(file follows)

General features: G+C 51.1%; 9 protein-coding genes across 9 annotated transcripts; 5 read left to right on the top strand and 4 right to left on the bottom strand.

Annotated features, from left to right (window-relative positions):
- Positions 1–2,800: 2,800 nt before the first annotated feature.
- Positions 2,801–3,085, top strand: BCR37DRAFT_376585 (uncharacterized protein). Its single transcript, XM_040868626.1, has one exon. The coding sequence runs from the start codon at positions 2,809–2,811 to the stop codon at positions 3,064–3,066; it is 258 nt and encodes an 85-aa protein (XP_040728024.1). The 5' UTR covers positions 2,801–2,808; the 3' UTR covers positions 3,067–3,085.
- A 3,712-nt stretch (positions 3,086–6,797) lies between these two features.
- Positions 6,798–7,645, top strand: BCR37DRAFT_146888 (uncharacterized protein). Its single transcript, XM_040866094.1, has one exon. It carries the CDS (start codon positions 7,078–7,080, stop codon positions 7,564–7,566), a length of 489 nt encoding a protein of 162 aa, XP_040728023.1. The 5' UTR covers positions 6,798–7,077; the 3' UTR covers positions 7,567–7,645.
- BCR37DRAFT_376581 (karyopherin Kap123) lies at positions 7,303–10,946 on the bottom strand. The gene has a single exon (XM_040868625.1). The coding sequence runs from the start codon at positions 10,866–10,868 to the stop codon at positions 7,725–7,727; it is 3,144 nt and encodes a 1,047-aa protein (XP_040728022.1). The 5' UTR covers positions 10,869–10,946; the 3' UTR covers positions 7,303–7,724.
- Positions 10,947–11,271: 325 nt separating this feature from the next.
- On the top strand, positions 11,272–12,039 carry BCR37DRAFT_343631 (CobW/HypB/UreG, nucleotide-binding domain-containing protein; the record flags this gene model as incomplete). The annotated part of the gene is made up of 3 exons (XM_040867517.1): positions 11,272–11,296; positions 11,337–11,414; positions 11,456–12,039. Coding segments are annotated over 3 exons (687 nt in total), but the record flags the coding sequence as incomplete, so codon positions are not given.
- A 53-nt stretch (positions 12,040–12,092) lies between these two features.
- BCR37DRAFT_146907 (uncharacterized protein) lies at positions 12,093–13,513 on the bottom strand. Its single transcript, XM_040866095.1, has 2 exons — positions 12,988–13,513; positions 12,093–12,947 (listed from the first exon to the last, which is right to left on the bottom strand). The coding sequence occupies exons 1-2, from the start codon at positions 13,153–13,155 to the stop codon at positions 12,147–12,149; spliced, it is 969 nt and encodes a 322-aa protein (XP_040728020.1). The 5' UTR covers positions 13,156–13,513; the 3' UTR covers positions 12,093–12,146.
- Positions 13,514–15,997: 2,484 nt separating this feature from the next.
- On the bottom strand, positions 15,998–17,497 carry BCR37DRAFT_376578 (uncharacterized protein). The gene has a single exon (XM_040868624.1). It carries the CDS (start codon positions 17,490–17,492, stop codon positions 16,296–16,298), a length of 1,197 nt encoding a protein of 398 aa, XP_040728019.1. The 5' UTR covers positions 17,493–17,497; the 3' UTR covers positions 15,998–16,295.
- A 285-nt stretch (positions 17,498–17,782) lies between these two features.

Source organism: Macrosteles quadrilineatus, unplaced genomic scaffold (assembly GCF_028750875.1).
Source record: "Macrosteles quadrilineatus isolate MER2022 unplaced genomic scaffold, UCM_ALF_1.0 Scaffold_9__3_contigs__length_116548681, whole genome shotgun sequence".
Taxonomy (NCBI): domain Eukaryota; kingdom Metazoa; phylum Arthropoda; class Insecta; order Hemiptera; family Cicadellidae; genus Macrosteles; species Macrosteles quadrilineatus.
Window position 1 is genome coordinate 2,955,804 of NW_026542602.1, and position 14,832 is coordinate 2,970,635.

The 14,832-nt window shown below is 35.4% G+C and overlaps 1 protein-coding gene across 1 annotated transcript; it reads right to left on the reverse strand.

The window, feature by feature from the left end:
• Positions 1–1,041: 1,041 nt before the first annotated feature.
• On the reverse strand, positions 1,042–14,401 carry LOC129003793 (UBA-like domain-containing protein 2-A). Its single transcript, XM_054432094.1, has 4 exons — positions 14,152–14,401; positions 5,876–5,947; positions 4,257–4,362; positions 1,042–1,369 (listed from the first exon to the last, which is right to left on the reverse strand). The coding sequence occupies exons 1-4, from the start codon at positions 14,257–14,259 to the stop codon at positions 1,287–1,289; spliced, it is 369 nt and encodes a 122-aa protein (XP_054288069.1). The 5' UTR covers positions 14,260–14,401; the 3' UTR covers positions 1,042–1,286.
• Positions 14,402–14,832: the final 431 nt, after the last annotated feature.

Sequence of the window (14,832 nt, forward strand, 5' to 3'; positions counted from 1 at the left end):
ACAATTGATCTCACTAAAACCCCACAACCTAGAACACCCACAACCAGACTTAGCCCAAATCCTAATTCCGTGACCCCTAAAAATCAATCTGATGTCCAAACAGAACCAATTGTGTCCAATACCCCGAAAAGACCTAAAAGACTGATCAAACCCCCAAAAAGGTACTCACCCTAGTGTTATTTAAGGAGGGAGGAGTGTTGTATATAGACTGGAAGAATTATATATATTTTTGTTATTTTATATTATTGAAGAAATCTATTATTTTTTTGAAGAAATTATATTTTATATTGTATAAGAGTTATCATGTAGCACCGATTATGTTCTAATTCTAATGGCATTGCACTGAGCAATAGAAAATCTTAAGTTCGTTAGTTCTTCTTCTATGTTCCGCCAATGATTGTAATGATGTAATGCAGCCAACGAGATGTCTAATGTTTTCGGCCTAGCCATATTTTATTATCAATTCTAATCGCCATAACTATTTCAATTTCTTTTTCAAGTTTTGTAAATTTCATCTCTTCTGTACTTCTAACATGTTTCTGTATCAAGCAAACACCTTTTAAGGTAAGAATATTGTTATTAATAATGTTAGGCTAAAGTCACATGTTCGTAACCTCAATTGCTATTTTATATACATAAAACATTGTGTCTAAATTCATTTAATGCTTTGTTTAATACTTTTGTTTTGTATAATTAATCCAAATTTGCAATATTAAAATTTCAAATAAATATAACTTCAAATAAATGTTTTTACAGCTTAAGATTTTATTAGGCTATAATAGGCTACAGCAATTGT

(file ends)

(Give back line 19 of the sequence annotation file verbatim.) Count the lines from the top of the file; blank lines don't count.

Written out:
The 14,832-nt window shown below is 35.4% G+C and overlaps 1 protein-coding gene across 1 annotated transcript; it reads right to left on the reverse strand.